Learning tunes by ear is no easy feat. It takes time, patience, and then more time, and more patience. Even then, just when you think you’re getting good at it, you come across a tune or a pesky note that stops you dead in your tracks. And you feel like you’ve taken a step back. It’s frustrating and sometimes it can make you question why you even bother learning new tunes.
So how do you work through it?
Keep pushing through. I know that sounds simple. It’s not, and yet, it is.
Sometimes when you’re working on a tune, you hit a note or a section that you can’t wrap your head around. It could be a phrase that you can’t figure out or a note that you think doesn’t actually exist on your instrument and you just can’t seem to move forward. It’s frustrating and sometimes disheartening.
Here are a few ways to get through it:
- Listen – I’m sure this goes without saying but put your instrument down and go back and just listen to the tune, the whole tune and nothing but the tune. Hear how the difficult part fits into the rest of the music. And listen to it over and over again.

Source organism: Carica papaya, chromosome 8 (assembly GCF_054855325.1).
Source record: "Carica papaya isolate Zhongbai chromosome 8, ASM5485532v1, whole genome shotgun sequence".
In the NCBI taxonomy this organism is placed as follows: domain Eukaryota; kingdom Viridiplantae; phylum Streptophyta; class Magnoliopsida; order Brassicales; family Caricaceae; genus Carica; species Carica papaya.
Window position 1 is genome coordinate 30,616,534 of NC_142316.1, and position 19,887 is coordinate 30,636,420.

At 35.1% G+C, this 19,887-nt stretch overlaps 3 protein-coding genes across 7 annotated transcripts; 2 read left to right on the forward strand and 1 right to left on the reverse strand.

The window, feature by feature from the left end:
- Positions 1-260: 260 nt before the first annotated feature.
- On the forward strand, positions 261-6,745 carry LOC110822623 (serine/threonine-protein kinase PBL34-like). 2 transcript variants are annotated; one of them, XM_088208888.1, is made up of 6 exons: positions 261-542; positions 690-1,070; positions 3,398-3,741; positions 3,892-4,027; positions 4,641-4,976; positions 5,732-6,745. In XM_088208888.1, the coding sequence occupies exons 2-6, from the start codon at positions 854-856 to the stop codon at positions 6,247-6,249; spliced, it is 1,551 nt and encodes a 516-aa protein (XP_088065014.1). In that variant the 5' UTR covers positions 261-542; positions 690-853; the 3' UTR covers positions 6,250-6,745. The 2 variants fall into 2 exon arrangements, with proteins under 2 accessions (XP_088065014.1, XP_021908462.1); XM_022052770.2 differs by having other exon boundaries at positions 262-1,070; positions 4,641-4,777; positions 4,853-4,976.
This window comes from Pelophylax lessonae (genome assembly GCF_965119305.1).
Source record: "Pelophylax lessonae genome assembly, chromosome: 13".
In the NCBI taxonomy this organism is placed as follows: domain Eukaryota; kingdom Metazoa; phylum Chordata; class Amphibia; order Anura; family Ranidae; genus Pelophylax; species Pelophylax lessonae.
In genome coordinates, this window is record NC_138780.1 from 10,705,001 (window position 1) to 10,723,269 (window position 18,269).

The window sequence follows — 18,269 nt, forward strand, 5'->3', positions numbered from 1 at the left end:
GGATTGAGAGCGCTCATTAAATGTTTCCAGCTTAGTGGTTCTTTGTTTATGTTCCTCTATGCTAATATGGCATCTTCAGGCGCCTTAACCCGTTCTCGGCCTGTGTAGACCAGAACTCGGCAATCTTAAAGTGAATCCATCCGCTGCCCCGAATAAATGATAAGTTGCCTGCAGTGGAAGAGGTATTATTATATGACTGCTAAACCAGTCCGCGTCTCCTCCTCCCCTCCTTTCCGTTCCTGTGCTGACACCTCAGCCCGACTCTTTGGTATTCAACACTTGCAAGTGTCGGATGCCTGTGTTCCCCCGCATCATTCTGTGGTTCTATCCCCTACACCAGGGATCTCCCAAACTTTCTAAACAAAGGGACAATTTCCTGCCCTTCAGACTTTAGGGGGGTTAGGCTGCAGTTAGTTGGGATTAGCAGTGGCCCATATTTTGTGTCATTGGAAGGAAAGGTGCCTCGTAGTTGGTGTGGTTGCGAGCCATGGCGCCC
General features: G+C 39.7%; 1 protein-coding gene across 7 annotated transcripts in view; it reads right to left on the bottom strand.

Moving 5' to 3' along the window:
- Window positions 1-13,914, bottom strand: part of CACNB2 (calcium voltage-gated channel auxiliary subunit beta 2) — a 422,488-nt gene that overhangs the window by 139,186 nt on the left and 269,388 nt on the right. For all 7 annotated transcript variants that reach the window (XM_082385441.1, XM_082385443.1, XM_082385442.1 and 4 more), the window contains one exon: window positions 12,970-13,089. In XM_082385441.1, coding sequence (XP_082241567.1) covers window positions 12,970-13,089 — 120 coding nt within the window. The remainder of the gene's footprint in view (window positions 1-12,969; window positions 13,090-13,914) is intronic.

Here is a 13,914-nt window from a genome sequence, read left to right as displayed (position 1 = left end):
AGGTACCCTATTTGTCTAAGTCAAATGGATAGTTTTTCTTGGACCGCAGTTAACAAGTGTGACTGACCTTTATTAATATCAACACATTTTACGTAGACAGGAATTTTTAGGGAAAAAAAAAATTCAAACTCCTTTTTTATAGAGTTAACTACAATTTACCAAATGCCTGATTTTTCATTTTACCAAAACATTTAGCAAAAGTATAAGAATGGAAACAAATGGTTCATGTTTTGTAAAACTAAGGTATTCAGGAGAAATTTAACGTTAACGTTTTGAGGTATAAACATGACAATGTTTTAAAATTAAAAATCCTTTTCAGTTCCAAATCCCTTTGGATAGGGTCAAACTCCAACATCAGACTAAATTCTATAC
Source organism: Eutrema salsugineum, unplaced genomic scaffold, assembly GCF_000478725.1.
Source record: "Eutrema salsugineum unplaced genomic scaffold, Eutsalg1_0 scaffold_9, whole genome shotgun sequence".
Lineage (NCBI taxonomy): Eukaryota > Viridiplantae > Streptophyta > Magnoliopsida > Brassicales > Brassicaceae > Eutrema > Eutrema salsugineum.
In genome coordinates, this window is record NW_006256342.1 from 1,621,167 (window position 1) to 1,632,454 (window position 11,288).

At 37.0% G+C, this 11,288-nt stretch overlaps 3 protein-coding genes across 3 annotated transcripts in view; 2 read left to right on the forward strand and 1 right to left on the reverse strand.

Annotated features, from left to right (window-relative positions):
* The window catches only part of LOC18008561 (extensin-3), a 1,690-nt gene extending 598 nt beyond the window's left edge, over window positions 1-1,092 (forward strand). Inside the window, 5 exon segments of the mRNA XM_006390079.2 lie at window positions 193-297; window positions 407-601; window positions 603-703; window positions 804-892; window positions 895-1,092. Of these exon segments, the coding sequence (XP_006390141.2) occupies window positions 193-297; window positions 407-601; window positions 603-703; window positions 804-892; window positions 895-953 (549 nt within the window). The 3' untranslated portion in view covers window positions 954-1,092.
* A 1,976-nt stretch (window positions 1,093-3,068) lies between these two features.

- Hum – If you can’t hum the tune, you can’t play it. You have to be able to hear it in your head and hum it so that your whole being knows it.
- Put it down – Sometimes it helps to put your instrument down. Walk away, and do something else. Even play something else. Forget about it for a while and just let it rest.
- Come back tomorrow – There is no rush to learn a tune. Some tunes take me an hour to learn, some tunes take me a week. No one is keeping track. There is no rule book on how long it should take to learn a tune. So put it down and come back to it with a fresh mind.
- Have patience – This is by far the most important and the most difficult. If it takes a while to learn a tune, it doesn’t mean you’re a bad musician or even bad at learning tunes. What it does mean is that you’re listening so closely that you’re hearing things most people don’t even notice. Patience truly is a virtue.
For me, this week’s tune was one of those tunes. It’s a set dance called Garden of Daisies. There is a lot of repetition in this one and it took me a while to wrap my head around learning it. I spent most of the week just listening to it and trying to sing it in my head. I then sat down and learned the A-part pretty easily but the B-part sounded so similar to the A-part I had to put it down for a day or two to give my brain a rest as I kept getting lost in the parts. Coming back with fresh ears and a clear mind helped to get through learning it.
If you’re having trouble with a tune, have faith that at some point, the tune will just click and your fingers will know where to go. You’ll then find yourself wondering why learning it was such a challenge. It’s always those tunes that usually end up being some of the best.
I hope you enjoy this week’s tune:
Garden of Daisies: Tune 27 of 52
Join me next week for tune #28 from A Tune A Week.
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